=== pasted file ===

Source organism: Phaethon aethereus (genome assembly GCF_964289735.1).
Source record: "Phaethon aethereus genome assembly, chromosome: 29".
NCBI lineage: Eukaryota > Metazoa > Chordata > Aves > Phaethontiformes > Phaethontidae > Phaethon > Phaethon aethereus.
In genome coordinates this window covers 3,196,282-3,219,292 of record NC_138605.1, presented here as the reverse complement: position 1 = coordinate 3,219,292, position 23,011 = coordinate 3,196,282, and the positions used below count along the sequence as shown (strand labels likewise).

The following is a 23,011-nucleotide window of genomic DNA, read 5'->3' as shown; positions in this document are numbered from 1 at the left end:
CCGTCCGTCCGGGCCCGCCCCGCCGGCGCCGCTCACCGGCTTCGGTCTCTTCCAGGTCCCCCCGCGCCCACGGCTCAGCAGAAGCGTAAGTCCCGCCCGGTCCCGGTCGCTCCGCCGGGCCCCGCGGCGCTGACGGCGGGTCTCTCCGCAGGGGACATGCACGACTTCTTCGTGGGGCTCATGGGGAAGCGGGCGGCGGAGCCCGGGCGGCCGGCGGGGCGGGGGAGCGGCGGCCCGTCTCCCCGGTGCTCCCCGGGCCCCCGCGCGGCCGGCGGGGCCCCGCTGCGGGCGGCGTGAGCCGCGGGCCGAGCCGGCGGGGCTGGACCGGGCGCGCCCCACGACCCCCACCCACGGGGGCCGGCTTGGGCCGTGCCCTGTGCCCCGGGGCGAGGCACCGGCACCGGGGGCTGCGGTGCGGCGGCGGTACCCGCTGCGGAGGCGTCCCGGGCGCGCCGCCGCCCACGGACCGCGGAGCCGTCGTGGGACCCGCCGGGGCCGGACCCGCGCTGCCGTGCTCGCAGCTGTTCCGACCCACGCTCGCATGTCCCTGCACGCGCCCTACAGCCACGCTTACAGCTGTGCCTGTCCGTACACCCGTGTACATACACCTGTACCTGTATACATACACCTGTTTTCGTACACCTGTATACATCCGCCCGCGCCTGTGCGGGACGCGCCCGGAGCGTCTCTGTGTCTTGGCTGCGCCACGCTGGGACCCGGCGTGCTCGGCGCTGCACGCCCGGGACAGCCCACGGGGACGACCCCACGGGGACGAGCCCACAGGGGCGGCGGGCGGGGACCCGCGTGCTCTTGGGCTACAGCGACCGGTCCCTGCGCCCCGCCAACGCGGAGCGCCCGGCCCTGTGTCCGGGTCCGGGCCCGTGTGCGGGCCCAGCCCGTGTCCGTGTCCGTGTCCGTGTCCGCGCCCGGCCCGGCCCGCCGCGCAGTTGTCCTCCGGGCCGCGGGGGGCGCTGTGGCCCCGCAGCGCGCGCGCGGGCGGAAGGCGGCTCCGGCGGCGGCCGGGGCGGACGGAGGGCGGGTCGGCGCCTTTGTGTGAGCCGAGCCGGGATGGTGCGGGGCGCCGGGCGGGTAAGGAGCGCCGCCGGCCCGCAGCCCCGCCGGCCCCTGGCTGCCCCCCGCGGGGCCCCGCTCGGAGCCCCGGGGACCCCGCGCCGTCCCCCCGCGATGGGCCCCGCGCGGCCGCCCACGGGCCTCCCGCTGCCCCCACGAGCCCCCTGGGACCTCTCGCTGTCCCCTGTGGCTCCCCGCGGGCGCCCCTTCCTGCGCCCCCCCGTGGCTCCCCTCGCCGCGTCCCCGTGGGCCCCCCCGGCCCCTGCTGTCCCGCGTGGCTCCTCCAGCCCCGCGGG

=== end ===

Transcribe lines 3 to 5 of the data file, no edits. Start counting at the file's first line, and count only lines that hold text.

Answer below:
NCBI lineage: Eukaryota > Metazoa > Chordata > Aves > Phaethontiformes > Phaethontidae > Phaethon > Phaethon aethereus.
In genome coordinates this window covers 3,196,282-3,219,292 of record NC_138605.1, presented here as the reverse complement: position 1 = coordinate 3,219,292, position 23,011 = coordinate 3,196,282, and the positions used below count along the sequence as shown (strand labels likewise).

The following is a 23,011-nucleotide window of genomic DNA, read 5'->3' as shown; positions in this document are numbered from 1 at the left end: